It's a risky move as the Black Fleece collection is an even more premium line than Brooks Brothers' standard brand, an iconic and historical New York-based company with roots going back all the way to 1818. In 2007, the innovative Thom Browne was tapped to design the Black Fleece line and introduce some fresh exuberance to the brand.
Browne is known in his native New York for reviving the gentleman's suit for a young generation with his eccentric prints and quirky silhouettes brought together by impeccable tailoring. For the Black Fleece collection, however, shoppers may find the pieces either disappointingly or thankfully (depending on who you ask) reined in with classic oxford jackets and preppy argyles, mixed with a few of Browne's idiosyncrasies such as his signature truncated trousers.
The ladies also get a taste, but it's primarily menswear here. The Omotesando Hills shop is hailed as only the second in the world behind New York's downtown locale, which may be attributed to the huge fan base of granddaddy suit-wearing hipsters who clamor for Browne's clothes in Japan.
The Art of Convenience
A rather intriguing recent pop-up is the "Art Convenience Store," which will appear in Shinjuku'sIsetan from Oct. 14-20 on the department store's first-floor stage area.
Set up like a convenience store, it will carry a bevy of items made in collaboration with a who's-who list of designers and artists. The trinkets on sale are set to be quirky, cute or weird in nature — notebooks from photographer/director Mika Ninagawa, Hello Kitty objects d'art from Kim Songhe, umbrellas from fashion brand Mastermind and T-shirts designed by celebrity stylist Tsuyoshi Noguchi for Hysteric Glamour.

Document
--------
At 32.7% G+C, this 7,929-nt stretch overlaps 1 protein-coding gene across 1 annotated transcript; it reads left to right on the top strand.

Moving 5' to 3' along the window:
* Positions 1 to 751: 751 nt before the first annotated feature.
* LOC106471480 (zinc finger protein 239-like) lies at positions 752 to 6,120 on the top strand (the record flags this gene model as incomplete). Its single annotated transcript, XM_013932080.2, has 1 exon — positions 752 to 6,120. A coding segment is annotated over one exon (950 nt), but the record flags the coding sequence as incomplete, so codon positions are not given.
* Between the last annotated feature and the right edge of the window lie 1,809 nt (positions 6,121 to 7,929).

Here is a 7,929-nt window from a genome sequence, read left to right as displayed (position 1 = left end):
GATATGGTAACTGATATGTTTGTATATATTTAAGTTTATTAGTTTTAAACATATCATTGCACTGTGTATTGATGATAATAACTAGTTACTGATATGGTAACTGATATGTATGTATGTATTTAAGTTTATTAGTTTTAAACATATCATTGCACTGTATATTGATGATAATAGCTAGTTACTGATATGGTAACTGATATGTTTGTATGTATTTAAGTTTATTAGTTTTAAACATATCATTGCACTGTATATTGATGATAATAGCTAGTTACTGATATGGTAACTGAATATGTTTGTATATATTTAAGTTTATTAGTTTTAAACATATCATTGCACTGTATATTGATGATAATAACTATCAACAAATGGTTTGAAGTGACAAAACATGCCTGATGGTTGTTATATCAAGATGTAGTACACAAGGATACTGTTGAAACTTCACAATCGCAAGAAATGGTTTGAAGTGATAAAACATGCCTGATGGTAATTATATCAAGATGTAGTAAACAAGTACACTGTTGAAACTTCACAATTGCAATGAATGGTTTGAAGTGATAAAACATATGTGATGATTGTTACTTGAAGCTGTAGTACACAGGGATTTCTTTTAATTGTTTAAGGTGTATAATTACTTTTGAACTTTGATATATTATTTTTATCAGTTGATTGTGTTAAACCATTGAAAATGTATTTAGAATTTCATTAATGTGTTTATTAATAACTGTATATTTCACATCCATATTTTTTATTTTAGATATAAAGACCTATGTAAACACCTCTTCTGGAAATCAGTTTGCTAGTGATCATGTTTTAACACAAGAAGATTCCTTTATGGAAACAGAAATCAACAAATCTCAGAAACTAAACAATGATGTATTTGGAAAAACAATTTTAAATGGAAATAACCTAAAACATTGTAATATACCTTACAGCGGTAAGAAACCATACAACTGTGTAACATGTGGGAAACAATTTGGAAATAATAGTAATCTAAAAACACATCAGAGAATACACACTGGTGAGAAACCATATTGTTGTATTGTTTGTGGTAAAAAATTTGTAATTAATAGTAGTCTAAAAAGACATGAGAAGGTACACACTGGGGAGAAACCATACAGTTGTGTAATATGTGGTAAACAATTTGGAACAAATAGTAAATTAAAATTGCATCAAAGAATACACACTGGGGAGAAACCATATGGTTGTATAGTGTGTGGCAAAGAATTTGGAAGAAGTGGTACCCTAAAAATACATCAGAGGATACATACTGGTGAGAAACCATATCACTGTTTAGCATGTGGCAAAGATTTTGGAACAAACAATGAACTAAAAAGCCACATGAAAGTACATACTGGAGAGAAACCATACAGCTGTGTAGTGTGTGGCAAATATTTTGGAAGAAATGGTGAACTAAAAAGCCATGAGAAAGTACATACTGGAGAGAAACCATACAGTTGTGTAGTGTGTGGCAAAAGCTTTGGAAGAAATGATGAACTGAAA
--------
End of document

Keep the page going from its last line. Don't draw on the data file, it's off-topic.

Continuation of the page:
The store, curated by Special Project Consulting and Numero Tokyo has traveled to New York, Paris, London and Hong Kong under the sub-heading "souvenirs from Tokyo" before coming full circle back home. When the Tokyo run is over, items will be available worldwide at their website — proving that the pop-up store's creators know what convenience truly means.
This month, Barneys New York in Ginza is celebrating its fifth anniversary with a lineup of limited-edition items from a handful of global brands, including Christian Louboutin for women and Band of Outsiders for men. But if sustainability is above exclusivity on your priorities list, the specialty store is also launching two new eco-friendly programs.
The first is "Join the Recycling Network-Ecolog," a three-way partnership of Barneys with a selection of Japanese brands and the clothing recycling group Ecolog, which recycles discarded uniforms into new materials. When clothing items from the group of brands have passed their prime, they can be returned to Barneys and certain parts will be recycled into new pieces. Participating brands include GVGV, Double Standard, Botanika and Whereabouts and more.
Second is the Go Green Go campaign where many types of clothing originally bought at Barneys, including bags and shoes, can be exchanged for a store voucher of up to ¥5,000. The returned items are donated to the Mottainai Forest Project headed by Nobel Prizewinner Professor Wangari Maathai, which uses the proceeds to plant trees in Kenya. (The Japan Times)